Plus there was the issue of identity. Even if we don’t stay in our hometowns, they stay with us. My husband hails from a suburb of Pittsburgh, and every time he watches a Steelers game or indulges in some kielbasa, a part of him feels at home, even though he loves L.A. more than he ever loved Pittsburgh. My identity is very much wrapped up in being an Angeleno.
I went to the same elementary school my father attended and the same college as my mother. When we were kids, my siblings and I could walk to our paternal grandparents’ house. All over the city were signs from my father’s commercial real estate company (Charles Dunn Co.) and buildings designed by my mother’s grandfather and uncles (she’s from the A.C. Martin family).
I have siblings, cousins, aunts, uncles and second cousins everywhere. Like fellow native Randy Newman, I love the real L.A., not the glossy L.A. of TV and fantasy.
I’d always assumed my children would grow up with that same love. Would living in Pasadena kill it?
Despite these concerns, we couldn’t resist the pull of the smaller city, and we especially couldn’t resist the lure of Prospect Park, where we’d found a well-built 1921 Colonial that was in such poor condition we could actually afford it. Also, good friends had moved to Pasadena a year or so ahead of us with their two little kids, and they were neither boring nor provincial. So we sold our Silver Lake Spanish, bought the Prospect Park Colonial and started madly researching preschools and preparing for the birth of a second daughter.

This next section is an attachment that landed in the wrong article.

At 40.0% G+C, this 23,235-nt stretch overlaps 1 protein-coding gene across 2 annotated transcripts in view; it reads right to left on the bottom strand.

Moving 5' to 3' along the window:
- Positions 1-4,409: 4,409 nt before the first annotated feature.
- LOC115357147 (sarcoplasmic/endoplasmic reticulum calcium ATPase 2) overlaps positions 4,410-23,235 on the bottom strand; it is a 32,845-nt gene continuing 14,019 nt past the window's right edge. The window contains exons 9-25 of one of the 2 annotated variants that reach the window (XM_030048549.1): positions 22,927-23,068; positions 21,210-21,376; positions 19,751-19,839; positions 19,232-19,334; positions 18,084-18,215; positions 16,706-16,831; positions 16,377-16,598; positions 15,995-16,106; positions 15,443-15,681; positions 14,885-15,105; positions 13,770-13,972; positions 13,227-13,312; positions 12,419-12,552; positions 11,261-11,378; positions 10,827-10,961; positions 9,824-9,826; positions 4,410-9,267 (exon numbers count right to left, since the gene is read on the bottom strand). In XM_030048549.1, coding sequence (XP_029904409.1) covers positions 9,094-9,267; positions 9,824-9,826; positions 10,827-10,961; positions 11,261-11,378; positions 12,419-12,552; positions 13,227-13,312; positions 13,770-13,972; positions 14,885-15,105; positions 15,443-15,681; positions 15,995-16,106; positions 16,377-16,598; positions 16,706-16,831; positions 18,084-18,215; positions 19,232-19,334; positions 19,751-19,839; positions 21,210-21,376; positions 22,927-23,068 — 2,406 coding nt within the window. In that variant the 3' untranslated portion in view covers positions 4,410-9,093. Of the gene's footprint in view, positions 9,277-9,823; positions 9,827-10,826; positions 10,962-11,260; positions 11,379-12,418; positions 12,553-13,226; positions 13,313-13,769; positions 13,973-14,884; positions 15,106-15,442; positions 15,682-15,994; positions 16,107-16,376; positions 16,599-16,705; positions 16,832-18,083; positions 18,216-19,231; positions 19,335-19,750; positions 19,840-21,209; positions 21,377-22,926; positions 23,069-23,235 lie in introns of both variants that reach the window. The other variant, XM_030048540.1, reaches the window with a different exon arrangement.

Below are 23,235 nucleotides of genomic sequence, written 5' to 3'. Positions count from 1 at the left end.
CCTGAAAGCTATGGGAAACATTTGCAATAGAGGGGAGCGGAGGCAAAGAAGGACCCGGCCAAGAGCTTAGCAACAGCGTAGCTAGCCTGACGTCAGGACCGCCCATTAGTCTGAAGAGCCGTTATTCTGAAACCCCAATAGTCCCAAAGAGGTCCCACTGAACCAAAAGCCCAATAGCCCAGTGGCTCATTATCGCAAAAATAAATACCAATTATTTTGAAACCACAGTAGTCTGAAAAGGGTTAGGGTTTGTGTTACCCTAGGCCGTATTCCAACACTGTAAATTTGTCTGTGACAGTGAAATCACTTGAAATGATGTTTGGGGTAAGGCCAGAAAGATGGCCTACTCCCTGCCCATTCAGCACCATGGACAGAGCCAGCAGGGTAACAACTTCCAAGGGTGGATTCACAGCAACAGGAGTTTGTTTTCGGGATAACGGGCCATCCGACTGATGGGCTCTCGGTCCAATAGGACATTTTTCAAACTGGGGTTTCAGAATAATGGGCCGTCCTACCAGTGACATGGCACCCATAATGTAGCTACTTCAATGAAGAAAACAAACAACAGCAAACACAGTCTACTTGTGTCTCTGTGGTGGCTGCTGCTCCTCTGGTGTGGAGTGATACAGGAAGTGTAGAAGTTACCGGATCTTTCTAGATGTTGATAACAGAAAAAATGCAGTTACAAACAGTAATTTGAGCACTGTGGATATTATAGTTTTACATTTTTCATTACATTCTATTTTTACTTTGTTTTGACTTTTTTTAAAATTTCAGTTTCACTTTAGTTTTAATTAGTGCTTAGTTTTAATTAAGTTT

Eighteen years later, I’ve found myself all the richer for that decision. Our new neighborhood gave us exactly what we wanted: bike-friendly sidewalks, handsome architecture, lush trees, easy access to conveniences, freeways and walking routes and a diverse range of interesting, friendly neighbors who were not nearly as conservative or provincial as the Pasadena stereotype once suggested. We quickly found a co-op nursery school (Cottage), where we made lifelong friends and learned how to be better parents, while our girls played and grew. We then fell in love with the progressive educational philosophy at Sequoyah School, so our daughters started there for kindergarten, and the whole family was enriched through 12 years in that community. The girls played sports in local leagues — soccer in AYSO and softball in PSWLL — and when they wanted to spend time on art, dance and theater, we found great programs nearby. We also joined All Saints Church, where the girls sang in the choir and I found the ritual of my Catholic childhood without the restrictions that had become unacceptable. Later we found a recreational community at the Altadena Town & Country Club, where my husband and I played tennis and our girls joined the swim team, which proved to be life-altering for our older daughter.